TV REVIEW : Clues to Chandler’s Troubled Life


Dashiell Hammett in “The Maltese Falcon” gave the world Sam Spade and the private detective as a literary sub-genre. Then a curious and troubled figure named Raymond Chandler, in a short but blazing series of novels, extended the form and became the principal poet of all the knights in frayed trench coats walking alone down mean streets.

The Chandler centenary was widely celebrated in 1988 and one of the events was a profile done for Melvyn Bragg’s “The South Bank Show” on London Weekend Television. Produced and directed by David Thomas, edited and hosted by Bragg, “Raymond Chandler” gets its first U.S. showings tonight on Bravo cable at 5 and 10. It will be shown again at the same hours on Nov. 24 and Nov. 29.

There is evidently no footage on Chandler and only a handful of stills and family album pictures. To compensate, Thomas uses actor Robert Stephens to play Chandler and to read from his letters and essays. With his horn-rim glasses and center-parted hair, Stephens bears a close resemblance.

Although born in Chicago, Chandler did most of his growing up in England after his father deserted the family and his mother returned to live with relatives in South London. He attended Dulwich College, to which Bragg’s camera pays a charming visit. One of the dorms is called Marlowe and it seems inevitable that that’s where Philip Marlowe got his name.


Ironically, Chandler always felt more a displaced Englishman than a native American, although his command of the American vernacular was superb. In his early days in London, he wrote standard poetry and sharp-tongued reviews but could not make a living at either and ended up as a quite successful oil executive in Los Angeles until drinking cost him his job.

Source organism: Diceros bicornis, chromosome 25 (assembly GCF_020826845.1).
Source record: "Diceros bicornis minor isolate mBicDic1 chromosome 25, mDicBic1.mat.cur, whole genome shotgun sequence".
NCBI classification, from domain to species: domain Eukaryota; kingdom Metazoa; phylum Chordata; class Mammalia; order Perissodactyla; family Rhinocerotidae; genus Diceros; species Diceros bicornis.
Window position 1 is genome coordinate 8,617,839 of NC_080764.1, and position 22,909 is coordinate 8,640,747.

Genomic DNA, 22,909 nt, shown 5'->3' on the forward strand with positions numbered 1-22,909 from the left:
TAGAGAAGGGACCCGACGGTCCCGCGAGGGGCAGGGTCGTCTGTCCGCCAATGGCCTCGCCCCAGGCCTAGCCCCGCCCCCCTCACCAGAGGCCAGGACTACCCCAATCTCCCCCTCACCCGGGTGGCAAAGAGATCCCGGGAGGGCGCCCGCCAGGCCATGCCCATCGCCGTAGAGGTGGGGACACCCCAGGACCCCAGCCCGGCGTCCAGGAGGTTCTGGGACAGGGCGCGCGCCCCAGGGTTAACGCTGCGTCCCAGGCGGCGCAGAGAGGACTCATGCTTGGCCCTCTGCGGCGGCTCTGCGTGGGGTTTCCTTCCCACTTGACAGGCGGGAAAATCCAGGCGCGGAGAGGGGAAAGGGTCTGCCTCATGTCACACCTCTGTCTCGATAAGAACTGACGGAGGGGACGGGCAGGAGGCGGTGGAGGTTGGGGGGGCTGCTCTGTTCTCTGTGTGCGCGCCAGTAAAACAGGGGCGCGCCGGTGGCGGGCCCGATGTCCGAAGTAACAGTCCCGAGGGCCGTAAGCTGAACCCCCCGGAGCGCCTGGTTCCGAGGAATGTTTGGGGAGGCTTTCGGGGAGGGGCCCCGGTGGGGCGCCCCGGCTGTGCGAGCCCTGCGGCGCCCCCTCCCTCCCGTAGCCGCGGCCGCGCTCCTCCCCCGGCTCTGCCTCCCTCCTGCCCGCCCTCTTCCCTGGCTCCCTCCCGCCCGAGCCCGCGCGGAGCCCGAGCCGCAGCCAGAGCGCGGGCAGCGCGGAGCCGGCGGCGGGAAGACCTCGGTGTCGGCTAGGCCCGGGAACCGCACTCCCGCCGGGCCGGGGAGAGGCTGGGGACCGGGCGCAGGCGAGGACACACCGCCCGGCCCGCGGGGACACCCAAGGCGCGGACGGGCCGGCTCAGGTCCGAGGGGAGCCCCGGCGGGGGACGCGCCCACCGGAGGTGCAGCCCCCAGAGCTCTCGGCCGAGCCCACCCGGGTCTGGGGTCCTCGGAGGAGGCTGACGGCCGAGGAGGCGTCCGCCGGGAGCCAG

Adrift in middle age, he started writing for Black Mask and other pulp magazines and found what he should have been doing all along.

Interviews with his principal biographer Frank McShane, literary historian Matthew Broccoli, producer John Houseman, Robert Mitchum (who twice played Marlowe) and San Diego columnist Neil Morgan, an acquaintance during Chandler’s last days in La Jolla, confirm what a troubled life he led.

His wife, 17 years older than he, was an invalid for years. He never conquered his problems with alcohol and, after little more than a dozen years of brilliant productivity, Chandler seemed a burnt-out case. His last novel, “Playback,” was not successful, and an uncompleted manuscript, “The Poodle Springs Story,” lately completed as an homage by Robert B. Parker, had few traces of Chandler’s earlier energy and bite.


Yet “The Big Sleep,” “Farewell My Lovely,” “The High Window,” “The Lady in the Lake” and “The Long Goodbye” may well be the most influential (e.g., imitated) body of work in American crime fiction. An impressive list of actors--Humphrey Bogart, Mitchum, Dick Powell, Robert Montgomery, George Montgomery, Elliott Gould--have played Marlowe. And the books as well as the films have introduced generations to Los Angeles of the ‘30s and ‘40s.

Even now there are streets in Hollywood where the ghost of Marlowe seems to reside, although you look in vain for the drive-ins Marlowe used to pass on Ventura Boulevard, “offering food that would poison a toad.”

It is a melancholy documentary but inescapable for anyone who cares about crime fiction and its ongoing debt to Chandler.